Now Hacker Square -- the open-air courtyard where staffers gather each week for Zuckerberg's question-and-answer sessions -- will be home to two new mom-and-pop tenants: an old-fashioned barbershop and a branch of a traditional Japanese sushi restaurant that's a favorite of Zuckerberg and wife Priscilla Chan. A shop that repairs and sells bikes and a health clinic are also in the works.
Local merchants said being associated with Facebook was a not-to-be-missed opportunity.
Fuki Sushi, which catered Zuckerberg and Chan's wedding, plans to open in September. Co-owner Lumi Gardner said the couple proposed opening a branch of Fuki Sushi on Facebook's campus while they were dining at the restaurant her parents opened in Palo Alto in 1978. Gardner said there's an undeniable cachet to being tapped by Facebook.
That cachet also drew Philz Coffee, a San Francisco chain that keeps tech heads wired with 10 stores. It's already up and running on Facebook's campus, serving espresso and coffee drinks. Facebook is also in the process of selecting a second coffeehouse.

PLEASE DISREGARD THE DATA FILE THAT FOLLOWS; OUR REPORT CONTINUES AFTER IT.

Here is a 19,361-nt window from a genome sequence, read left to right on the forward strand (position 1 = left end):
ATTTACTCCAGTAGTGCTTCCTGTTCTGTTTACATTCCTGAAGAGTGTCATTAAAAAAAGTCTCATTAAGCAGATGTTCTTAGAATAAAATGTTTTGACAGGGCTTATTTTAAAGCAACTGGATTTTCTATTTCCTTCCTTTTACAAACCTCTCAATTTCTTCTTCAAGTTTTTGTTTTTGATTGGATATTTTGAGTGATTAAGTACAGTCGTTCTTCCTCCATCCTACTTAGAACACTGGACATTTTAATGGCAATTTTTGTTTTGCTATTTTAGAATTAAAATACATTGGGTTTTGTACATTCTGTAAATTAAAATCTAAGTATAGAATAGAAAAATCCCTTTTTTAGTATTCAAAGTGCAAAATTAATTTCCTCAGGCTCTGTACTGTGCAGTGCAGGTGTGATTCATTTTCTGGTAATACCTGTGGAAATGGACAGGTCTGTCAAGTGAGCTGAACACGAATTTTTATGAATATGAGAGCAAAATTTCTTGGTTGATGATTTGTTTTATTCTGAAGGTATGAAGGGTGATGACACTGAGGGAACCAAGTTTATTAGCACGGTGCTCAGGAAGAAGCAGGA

Johnny D's Barber Shop is the most unusual of Facebook's new tenants. Though many high-tech companies, including Facebook, contract with businesses that drive specially equipped motor homes onto their parking lots to give on-site haircuts, few can boast their own barber shop.
John Major, who owns Johnny D's in San Jose, was looking for an edge with the younger generation. The shop will swing open its doors this month on the Facebook campus.
Two days a week, barbers will cut hair, trim beards, mustaches and goatees, or simply drape young men in barber cloth for a shave or shampoo. Once a week, Johnny D's will offer salon services such as cuts, shampoos and styling.
"I look forward to bringing the barber shop experience to a whole new set of clientele," Major said. "For a tech company to do something so retro as a barber shop is such a dichotomy. It's a really neat concept."